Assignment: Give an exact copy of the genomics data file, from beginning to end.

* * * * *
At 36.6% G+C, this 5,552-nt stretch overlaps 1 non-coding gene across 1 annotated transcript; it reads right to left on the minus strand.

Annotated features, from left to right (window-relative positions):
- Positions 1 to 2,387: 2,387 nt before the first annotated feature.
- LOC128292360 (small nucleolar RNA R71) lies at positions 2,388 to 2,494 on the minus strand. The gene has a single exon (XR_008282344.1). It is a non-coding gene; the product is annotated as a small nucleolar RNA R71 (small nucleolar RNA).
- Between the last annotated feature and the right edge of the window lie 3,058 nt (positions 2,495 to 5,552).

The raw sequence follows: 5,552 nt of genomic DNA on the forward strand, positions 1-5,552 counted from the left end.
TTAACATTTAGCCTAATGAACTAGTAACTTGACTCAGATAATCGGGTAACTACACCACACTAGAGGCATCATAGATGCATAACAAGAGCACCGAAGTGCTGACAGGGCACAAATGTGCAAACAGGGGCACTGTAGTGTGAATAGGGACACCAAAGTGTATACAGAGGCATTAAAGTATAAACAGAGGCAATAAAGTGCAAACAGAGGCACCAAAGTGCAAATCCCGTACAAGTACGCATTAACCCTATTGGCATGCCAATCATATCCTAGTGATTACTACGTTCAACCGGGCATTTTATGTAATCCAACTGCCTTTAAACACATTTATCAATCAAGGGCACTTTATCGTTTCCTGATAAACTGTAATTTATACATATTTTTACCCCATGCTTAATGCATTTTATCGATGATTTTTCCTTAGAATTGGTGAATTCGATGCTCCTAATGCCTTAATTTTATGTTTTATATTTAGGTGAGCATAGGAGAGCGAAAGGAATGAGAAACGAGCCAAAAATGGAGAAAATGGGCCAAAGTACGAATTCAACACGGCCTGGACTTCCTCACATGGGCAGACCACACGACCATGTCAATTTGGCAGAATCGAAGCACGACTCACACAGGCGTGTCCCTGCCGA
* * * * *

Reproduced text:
At 36.6% G+C, this 5,552-nt stretch overlaps 1 non-coding gene across 1 annotated transcript; it reads right to left on the minus strand.

Annotated features, from left to right (window-relative positions):
- Positions 1 to 2,387: 2,387 nt before the first annotated feature.
- LOC128292360 (small nucleolar RNA R71) lies at positions 2,388 to 2,494 on the minus strand. The gene has a single exon (XR_008282344.1). It is a non-coding gene; the product is annotated as a small nucleolar RNA R71 (small nucleolar RNA).
- Between the last annotated feature and the right edge of the window lie 3,058 nt (positions 2,495 to 5,552).

The raw sequence follows: 5,552 nt of genomic DNA on the forward strand, positions 1-5,552 counted from the left end.
TTAACATTTAGCCTAATGAACTAGTAACTTGACTCAGATAATCGGGTAACTACACCACACTAGAGGCATCATAGATGCATAACAAGAGCACCGAAGTGCTGACAGGGCACAAATGTGCAAACAGGGGCACTGTAGTGTGAATAGGGACACCAAAGTGTATACAGAGGCATTAAAGTATAAACAGAGGCAATAAAGTGCAAACAGAGGCACCAAAGTGCAAATCCCGTACAAGTACGCATTAACCCTATTGGCATGCCAATCATATCCTAGTGATTACTACGTTCAACCGGGCATTTTATGTAATCCAACTGCCTTTAAACACATTTATCAATCAAGGGCACTTTATCGTTTCCTGATAAACTGTAATTTATACATATTTTTACCCCATGCTTAATGCATTTTATCGATGATTTTTCCTTAGAATTGGTGAATTCGATGCTCCTAATGCCTTAATTTTATGTTTTATATTTAGGTGAGCATAGGAGAGCGAAAGGAATGAGAAACGAGCCAAAAATGGAGAAAATGGGCCAAAGTACGAATTCAACACGGCCTGGACTTCCTCACATGGGCAGACCACACGACCATGTCAATTTGGCAGAATCGAAGCACGACTCACACAGGCGTGTCCCTGCCGA